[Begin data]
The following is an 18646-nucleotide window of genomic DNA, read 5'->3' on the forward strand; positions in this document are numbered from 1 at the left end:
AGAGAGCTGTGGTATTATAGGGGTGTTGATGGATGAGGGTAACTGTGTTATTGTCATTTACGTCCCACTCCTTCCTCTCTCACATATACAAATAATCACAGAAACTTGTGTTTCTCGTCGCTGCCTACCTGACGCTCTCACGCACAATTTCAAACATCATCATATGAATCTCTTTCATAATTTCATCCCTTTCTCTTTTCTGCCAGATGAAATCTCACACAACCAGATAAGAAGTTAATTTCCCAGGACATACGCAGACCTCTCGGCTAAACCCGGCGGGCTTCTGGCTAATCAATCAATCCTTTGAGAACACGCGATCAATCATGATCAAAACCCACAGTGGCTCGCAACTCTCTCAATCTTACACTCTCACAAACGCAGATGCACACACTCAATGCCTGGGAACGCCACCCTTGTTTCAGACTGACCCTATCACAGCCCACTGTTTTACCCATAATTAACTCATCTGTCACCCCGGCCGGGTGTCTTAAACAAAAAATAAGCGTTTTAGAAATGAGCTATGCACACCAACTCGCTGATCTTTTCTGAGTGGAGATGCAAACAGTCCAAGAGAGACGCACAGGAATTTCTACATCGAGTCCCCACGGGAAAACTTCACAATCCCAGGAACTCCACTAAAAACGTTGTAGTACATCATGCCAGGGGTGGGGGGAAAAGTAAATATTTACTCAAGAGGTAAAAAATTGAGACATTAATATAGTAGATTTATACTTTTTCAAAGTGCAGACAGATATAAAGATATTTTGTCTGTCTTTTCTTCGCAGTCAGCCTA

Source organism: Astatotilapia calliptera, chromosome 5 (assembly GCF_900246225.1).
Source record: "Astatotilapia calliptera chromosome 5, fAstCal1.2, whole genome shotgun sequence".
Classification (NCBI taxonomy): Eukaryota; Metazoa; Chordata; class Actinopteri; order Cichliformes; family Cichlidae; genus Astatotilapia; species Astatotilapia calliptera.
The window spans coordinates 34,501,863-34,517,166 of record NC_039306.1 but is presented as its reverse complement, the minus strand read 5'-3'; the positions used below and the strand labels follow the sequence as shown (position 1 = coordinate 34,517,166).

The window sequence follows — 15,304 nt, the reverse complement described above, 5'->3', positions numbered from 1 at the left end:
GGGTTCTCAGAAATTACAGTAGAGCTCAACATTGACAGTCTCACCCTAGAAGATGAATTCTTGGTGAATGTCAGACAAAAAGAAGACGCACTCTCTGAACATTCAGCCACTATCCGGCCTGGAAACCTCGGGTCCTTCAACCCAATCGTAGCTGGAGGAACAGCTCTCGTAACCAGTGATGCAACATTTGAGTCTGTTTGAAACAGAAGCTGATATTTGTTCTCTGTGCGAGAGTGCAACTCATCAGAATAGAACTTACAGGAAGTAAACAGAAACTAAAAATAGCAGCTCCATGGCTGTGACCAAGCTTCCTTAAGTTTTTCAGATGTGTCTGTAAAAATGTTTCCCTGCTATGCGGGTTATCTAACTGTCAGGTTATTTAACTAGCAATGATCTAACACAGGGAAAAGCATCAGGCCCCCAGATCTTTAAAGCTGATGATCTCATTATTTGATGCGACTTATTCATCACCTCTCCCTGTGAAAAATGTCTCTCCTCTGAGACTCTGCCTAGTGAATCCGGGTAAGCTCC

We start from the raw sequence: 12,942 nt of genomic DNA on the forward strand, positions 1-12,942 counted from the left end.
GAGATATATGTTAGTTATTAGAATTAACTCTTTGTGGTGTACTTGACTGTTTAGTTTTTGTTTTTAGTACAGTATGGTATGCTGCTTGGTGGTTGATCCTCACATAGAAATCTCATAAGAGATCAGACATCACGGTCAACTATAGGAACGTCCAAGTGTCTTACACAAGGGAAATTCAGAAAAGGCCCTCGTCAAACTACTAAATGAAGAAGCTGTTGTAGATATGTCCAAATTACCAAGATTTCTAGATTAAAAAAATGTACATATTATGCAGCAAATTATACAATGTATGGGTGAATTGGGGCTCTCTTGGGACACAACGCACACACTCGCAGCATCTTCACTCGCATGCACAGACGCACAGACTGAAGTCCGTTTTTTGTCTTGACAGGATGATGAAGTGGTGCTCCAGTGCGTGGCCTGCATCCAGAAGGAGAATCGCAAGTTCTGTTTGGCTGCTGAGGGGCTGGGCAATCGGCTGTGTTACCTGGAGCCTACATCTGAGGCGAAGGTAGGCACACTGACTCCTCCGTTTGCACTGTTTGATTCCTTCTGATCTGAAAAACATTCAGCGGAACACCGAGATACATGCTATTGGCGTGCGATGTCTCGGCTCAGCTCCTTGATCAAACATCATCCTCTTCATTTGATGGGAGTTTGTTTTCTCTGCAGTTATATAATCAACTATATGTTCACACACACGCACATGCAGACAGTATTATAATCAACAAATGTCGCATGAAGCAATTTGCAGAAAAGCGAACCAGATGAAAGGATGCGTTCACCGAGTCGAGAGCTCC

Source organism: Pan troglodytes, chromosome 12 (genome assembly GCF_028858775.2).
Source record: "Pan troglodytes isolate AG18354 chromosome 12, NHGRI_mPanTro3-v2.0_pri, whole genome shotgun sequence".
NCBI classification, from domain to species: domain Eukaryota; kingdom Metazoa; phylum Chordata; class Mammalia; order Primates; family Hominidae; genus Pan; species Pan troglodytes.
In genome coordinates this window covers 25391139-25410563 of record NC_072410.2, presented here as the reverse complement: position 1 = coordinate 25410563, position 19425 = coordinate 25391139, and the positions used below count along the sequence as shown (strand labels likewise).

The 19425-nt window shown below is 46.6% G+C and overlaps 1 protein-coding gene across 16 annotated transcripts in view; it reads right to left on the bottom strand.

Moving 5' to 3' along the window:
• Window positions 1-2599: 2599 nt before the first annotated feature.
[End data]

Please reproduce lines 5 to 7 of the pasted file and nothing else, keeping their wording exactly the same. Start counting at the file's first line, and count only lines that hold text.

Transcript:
Classification (NCBI taxonomy): Eukaryota; Metazoa; Chordata; class Actinopteri; order Cichliformes; family Cichlidae; genus Astatotilapia; species Astatotilapia calliptera.
The window spans coordinates 34,501,863-34,517,166 of record NC_039306.1 but is presented as its reverse complement, the minus strand read 5'-3'; the positions used below and the strand labels follow the sequence as shown (position 1 = coordinate 34,517,166).

The window sequence follows — 15,304 nt, the reverse complement described above, 5'->3', positions numbered from 1 at the left end: